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Posts Tagged ‘Data scientists’

Those in the I.T. and ERP arena who implement software and hardware solutions for a living have long known – or at least, should know – that speaking the language of business is as important as speaking the various languages of technology.  A recent article on the shortage of data scientists in the U.S. in the 21st century makes that point clear, noting that a McKinsey analysis recently predicted a shortage of 250,000 data scientists here by 2024.  Worth noting: Countries like Malaysia are busy building national programs as they seek to fill the gap by becoming a global hub of data science talent.

An article from information-management.com reinforces the point, noting that data is becoming more ubiquitous in every organization and data scientists are bound to grow in importance.  “Today’s students will be the first data-native employees of the future, and it’s critical that they understand data science, how data science is changing and how data science solves real world problems,” says Ashish Thusoo, CEO and chief data scientist at Qubole a “data-as-a-service” company in Santa Clara, California.

As the impact of AI (artificial intelligence), machine learning and big data all seep into the business world, it becomes more important than ever that tomorrow’s data scientists can optimize business processes, think in the language of business and apply human creativity to solving real-world business problems.  A lot of the tedious and manual data entry work is going to be performed by machines and algorithms, and the pace of change will only accelerate.  The critical question then becomes: Can we teach our students and employees to master the arcana of data while thinking like business people?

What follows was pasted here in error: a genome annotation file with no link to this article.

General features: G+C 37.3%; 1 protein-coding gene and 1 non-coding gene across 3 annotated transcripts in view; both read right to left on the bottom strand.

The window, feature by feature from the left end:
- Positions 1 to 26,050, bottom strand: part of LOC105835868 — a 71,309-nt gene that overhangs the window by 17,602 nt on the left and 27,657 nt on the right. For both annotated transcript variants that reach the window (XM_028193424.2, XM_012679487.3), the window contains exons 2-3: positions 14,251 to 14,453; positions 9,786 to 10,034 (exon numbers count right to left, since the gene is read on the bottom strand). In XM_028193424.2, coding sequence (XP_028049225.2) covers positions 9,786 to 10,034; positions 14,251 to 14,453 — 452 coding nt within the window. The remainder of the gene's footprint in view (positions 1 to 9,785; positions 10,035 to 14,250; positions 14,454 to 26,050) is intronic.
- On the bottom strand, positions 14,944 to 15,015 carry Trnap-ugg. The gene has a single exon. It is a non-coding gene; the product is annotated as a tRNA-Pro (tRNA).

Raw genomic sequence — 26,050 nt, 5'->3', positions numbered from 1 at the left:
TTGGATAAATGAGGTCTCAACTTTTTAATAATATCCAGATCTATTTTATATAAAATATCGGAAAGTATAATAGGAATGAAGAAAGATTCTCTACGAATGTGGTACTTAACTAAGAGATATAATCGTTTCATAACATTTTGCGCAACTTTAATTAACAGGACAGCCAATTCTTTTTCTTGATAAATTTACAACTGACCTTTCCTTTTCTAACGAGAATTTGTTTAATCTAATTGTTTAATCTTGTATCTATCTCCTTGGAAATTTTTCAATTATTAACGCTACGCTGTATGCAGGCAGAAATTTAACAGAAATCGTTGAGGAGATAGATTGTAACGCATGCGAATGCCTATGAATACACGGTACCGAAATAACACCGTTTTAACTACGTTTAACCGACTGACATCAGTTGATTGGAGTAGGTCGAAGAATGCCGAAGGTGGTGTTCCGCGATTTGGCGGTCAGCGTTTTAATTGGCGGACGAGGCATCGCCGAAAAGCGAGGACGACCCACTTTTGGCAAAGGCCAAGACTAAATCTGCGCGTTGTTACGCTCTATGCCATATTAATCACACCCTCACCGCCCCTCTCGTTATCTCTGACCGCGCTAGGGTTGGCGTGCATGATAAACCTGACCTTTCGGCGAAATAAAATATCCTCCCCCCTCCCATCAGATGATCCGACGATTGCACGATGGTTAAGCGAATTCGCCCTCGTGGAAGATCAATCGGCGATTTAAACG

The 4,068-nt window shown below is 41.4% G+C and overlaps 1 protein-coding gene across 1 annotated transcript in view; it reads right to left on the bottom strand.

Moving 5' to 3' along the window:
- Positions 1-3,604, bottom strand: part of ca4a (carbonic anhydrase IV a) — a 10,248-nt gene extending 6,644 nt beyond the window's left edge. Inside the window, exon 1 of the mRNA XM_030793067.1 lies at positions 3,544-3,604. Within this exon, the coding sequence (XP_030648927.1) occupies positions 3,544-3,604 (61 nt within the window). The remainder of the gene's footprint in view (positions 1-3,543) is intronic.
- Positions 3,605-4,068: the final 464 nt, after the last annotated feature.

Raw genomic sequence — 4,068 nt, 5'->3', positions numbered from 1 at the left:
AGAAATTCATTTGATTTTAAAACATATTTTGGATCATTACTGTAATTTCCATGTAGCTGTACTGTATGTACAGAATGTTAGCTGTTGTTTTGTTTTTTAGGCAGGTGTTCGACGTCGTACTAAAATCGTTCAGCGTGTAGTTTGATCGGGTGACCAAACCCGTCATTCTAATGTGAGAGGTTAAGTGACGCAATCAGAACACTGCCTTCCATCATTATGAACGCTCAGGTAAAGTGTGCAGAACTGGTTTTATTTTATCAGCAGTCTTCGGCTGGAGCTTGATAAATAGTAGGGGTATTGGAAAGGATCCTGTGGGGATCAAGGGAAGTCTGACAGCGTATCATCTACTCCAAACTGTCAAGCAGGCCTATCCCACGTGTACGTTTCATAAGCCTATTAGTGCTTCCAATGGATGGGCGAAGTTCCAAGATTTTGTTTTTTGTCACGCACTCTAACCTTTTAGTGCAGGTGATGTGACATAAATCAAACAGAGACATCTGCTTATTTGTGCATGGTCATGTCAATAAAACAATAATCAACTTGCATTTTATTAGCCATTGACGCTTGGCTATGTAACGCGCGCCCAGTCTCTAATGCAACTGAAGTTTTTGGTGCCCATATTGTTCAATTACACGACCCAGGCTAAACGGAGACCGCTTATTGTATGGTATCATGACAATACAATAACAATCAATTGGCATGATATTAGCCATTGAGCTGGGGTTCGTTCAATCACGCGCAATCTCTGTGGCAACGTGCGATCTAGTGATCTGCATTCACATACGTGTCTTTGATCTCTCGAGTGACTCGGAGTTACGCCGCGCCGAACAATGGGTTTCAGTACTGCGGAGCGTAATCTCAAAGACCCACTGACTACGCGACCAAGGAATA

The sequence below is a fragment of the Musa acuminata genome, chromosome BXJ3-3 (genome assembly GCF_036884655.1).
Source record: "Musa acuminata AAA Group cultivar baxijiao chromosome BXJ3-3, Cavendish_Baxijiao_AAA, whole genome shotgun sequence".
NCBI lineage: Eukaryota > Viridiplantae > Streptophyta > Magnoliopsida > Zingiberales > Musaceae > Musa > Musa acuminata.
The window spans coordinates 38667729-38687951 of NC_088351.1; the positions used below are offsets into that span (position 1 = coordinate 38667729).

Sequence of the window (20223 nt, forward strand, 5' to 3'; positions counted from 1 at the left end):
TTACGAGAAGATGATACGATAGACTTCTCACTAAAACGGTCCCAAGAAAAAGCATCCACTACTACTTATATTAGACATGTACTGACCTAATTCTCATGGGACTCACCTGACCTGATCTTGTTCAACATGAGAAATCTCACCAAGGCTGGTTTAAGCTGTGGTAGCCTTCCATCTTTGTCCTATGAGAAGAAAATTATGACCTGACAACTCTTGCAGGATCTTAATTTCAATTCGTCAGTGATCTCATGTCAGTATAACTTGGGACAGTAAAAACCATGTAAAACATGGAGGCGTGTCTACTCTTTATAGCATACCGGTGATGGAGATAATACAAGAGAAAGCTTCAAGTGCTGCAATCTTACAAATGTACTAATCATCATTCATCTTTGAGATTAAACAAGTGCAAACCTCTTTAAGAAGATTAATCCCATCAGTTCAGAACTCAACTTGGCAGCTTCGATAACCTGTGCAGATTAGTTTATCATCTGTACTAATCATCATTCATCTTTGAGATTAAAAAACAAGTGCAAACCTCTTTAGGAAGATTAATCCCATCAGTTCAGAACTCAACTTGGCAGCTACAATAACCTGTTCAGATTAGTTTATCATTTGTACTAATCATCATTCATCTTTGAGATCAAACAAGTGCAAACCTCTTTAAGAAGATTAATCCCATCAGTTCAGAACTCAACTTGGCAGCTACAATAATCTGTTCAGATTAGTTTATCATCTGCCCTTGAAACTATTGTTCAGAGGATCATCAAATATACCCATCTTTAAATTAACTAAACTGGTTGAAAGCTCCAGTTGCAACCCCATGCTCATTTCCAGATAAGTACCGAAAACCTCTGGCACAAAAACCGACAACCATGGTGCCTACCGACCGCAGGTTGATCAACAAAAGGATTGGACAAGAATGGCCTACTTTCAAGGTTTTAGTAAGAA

Mr. Thusoo puts it nicely in an article found here: “Data scientists will need to be able to think like MBAs and MBAs will need to think like data scientists. That requires an interdisciplinary approach to education.”

 

These future data masons will be working across multiple disciplines and communication skills will be of great importance.  They will need to be collaborators, understanding the various aspects of the business while being effective communicators.  They’ll require multi-disciplinary talents for sure, and be able to speak a bit of many ‘languages,’ like marketing, production, sales, accounting and leadership.

And of course, the learning never stops.  These workers will require social skills, data skills and overall learning skills to go with foundational hard technical skills.

In the end we are learning that data science is rapidly evolving into a profession that requires a whole suite of both soft and hard skills, and that we will need a whole lot more folks to fill these roles.  But then again, today’s best business analysts, software engineers and enterprise implementation teams have always known this.

The difference going forward is that we are going to need a whole more of us.

 

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